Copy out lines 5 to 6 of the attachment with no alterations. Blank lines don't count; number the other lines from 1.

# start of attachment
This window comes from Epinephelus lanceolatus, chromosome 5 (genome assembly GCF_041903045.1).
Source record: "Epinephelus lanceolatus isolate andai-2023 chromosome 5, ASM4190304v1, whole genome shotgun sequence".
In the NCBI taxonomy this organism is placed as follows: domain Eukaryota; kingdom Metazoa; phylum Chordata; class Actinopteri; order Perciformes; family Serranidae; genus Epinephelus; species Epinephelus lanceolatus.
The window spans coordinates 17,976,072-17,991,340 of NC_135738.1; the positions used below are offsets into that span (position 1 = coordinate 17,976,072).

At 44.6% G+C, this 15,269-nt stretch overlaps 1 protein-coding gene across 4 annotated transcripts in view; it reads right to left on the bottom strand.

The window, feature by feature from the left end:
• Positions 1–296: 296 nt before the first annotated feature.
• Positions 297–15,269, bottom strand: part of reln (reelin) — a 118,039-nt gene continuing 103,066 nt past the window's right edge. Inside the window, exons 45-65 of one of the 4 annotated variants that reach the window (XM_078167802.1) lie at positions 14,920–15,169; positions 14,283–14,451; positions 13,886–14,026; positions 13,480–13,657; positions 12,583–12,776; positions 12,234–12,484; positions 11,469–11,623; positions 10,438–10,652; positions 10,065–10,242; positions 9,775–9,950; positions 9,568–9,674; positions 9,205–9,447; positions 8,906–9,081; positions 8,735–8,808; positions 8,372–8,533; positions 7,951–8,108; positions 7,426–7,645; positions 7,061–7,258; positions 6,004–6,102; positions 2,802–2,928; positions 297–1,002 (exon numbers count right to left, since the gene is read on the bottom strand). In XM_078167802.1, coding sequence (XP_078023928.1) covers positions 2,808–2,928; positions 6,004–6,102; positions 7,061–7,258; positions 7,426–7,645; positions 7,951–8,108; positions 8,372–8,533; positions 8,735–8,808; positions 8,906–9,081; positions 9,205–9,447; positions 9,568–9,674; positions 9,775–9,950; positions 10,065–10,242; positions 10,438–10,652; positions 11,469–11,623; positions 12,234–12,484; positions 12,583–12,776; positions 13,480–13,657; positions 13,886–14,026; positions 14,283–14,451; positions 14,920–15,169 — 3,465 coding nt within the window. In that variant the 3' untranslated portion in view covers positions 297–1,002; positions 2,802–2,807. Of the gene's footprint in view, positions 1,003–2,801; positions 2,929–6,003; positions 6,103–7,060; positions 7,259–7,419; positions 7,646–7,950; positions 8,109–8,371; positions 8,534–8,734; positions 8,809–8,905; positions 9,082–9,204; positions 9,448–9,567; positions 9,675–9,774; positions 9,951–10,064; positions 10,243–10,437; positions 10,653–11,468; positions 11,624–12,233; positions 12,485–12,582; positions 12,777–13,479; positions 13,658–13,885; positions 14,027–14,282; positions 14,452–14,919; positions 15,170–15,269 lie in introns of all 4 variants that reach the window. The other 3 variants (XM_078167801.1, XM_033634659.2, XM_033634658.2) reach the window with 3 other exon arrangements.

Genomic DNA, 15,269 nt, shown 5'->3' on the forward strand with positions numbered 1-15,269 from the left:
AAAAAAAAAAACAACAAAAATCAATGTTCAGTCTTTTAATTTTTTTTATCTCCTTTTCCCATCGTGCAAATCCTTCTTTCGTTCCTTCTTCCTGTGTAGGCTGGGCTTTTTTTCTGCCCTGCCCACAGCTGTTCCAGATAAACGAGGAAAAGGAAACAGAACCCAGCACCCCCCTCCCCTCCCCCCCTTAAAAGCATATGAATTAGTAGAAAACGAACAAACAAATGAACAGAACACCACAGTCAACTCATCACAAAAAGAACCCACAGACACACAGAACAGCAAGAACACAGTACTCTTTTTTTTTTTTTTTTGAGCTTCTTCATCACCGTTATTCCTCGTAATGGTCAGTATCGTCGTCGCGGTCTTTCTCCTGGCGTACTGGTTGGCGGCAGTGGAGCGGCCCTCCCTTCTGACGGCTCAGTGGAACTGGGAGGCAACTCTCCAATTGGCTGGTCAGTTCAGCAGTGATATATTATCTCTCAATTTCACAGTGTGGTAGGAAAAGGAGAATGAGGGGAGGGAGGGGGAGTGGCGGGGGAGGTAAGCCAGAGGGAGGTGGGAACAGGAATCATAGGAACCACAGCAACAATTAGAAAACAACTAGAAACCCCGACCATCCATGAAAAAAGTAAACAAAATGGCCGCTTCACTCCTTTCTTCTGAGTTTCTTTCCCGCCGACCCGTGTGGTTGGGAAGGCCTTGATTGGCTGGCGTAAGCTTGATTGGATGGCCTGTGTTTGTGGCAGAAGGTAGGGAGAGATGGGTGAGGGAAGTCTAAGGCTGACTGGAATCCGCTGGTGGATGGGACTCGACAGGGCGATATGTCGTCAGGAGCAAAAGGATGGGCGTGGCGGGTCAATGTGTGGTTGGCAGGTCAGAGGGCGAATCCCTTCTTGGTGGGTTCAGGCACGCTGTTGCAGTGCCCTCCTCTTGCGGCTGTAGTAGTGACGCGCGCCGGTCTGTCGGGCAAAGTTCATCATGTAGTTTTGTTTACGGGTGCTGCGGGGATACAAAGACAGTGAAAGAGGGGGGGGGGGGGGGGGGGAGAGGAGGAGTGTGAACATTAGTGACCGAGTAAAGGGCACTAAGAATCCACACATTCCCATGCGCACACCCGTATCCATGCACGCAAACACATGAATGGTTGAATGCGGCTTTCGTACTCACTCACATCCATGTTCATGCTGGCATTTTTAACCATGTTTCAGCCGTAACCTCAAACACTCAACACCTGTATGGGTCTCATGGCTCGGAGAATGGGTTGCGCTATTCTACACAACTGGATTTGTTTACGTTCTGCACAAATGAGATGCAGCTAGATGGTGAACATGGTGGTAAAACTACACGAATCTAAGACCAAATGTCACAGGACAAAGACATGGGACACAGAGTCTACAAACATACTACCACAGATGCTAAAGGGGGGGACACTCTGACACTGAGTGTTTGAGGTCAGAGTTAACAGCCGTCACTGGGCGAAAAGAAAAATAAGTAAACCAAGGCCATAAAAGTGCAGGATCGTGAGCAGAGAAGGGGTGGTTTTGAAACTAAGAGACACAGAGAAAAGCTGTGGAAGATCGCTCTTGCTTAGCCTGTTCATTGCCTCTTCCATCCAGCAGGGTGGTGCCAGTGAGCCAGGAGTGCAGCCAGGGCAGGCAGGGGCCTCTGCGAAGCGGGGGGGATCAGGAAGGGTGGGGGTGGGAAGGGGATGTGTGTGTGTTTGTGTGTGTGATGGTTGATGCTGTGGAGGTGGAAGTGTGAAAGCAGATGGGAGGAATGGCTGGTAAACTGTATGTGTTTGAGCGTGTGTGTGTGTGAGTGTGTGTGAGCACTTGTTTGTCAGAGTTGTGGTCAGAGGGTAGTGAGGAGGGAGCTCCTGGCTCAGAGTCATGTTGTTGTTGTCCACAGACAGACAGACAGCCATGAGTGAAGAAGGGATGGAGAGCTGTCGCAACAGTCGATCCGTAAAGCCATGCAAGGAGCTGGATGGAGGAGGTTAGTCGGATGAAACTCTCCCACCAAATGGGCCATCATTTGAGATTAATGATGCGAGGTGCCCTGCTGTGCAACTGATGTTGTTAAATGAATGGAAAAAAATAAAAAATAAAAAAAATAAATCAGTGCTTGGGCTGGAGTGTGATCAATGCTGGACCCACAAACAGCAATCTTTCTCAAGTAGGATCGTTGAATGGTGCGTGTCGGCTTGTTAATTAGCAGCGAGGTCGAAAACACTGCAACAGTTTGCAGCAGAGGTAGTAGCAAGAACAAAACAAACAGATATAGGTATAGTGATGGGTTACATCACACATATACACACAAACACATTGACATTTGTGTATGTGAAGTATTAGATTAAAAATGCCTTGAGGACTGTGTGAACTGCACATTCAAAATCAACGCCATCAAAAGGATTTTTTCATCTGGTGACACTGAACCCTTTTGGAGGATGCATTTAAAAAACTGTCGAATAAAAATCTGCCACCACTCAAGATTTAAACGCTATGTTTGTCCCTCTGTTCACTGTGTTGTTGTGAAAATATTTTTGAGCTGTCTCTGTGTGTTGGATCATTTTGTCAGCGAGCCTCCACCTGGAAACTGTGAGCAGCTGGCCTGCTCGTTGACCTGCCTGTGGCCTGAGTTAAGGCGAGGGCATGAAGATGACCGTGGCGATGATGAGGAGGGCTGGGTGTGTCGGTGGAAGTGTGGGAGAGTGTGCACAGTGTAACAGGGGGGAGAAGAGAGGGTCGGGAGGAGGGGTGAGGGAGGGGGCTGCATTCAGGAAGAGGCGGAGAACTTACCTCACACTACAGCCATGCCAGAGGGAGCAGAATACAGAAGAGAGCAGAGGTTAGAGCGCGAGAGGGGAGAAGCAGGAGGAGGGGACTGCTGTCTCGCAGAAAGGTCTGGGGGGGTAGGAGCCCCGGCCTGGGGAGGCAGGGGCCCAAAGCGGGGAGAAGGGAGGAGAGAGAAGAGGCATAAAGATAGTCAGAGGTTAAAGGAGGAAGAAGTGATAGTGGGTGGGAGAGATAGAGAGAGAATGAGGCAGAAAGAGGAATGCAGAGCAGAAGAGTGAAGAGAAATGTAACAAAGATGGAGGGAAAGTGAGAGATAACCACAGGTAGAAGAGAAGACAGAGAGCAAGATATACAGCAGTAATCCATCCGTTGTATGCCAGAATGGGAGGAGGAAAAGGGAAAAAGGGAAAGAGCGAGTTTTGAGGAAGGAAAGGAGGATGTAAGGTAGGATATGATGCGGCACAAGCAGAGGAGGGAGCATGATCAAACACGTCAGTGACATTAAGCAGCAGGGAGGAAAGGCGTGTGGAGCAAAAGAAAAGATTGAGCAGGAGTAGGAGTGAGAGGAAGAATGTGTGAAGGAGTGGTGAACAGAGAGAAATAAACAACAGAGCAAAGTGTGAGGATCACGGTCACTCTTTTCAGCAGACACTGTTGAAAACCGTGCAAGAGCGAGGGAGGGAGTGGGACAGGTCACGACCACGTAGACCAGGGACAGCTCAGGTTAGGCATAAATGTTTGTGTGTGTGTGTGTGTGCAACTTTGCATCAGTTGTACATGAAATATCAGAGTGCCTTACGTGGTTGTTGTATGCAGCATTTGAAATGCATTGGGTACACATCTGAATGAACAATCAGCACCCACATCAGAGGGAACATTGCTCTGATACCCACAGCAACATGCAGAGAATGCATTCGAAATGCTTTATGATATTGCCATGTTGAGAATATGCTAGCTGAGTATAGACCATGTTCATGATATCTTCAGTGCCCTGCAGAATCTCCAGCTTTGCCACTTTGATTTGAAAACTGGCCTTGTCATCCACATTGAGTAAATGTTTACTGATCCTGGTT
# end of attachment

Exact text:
At 44.6% G+C, this 15,269-nt stretch overlaps 1 protein-coding gene across 4 annotated transcripts in view; it reads right to left on the bottom strand.

The window, feature by feature from the left end: